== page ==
By Genaro Oliveira

When Brazil’s COVID-19 death toll passed China’s some days ago, a local reporter asked Jair Bolsonaro his thoughts on the morbid figures. The president’s first answer “E daí?” (“So what?” in Portuguese) shocked even those who thought they had become numb to the divisive public statements so characteristic of his first months in office.

Due to his antagonistic personality and unscripted press conferences, Bolsonaro has often been compared to Trump. Some analogies are valid. Like his US counterpart, the ‘Trump of the tropics’ also rose to power in unconventional ways. At first, his candidacy was equally taken as a joke. Brazil’s presidential race until very recently had been a repetitive clash between two big parties (PT and PSDB) representing centre-left and centre-right alliances respectively. In that predictable political arrangement, in which mainstream candidates held virtual hegemony over TV and radio ad time, a lower house representative from an obscure political party, running a relatively low-budget campaign, seemed non-threatening.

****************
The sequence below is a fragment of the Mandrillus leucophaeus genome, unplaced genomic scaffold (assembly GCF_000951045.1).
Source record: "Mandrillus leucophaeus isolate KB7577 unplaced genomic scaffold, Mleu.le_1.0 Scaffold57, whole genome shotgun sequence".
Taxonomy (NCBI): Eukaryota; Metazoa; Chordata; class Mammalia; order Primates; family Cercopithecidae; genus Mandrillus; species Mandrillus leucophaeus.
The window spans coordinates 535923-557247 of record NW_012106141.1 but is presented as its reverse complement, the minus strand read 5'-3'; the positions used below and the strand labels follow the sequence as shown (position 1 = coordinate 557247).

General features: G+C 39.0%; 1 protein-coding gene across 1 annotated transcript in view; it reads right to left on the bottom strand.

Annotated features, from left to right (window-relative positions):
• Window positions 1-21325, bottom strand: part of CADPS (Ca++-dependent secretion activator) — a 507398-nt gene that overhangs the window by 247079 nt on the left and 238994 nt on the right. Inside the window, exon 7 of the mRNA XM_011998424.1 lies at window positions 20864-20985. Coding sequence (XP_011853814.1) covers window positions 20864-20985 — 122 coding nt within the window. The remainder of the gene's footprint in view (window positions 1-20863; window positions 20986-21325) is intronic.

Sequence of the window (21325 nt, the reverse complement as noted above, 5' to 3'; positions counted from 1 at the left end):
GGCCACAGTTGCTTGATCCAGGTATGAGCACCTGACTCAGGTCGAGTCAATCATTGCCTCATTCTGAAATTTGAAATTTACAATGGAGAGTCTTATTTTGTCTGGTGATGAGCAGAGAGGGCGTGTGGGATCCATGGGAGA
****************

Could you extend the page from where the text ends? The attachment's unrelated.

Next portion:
Bolsonaro’s ferocious anti-corruption tirades – usually blended with attacks on identity politics and political correctness – were seen as noises of a healthy democracy at best, or, at worst, as just venting the antiquated yet fringe views of conservative Brazilians. But like Trump, Bolsonaro’s campaign made brilliantly disgraceful use of social media together with a calculated effort to reach out to Brazilians feeling disenfranchised after years left-leaning governments. His election triumph, and the ‘cultural war’ backlashes that followed it, again parallels events in the USA. Just as the chauvinistic, buffoonish, orange and passionate figure of Trump contrasted with the cosmopolitan, academic, Afro-cool aura around Obama, so does the macho-athletic, pro-military, European-looking Bolsonaro could not be more different to Brazil’s previous presidents: the mestizo, dad bod, cachaça-drinker and unionist “Lula” da Silva and Dilma Rouseff, the country’s first female president and former guerrilla fighter. Similar to Trump, Bolsonaro also managed to cast himself as an outsider.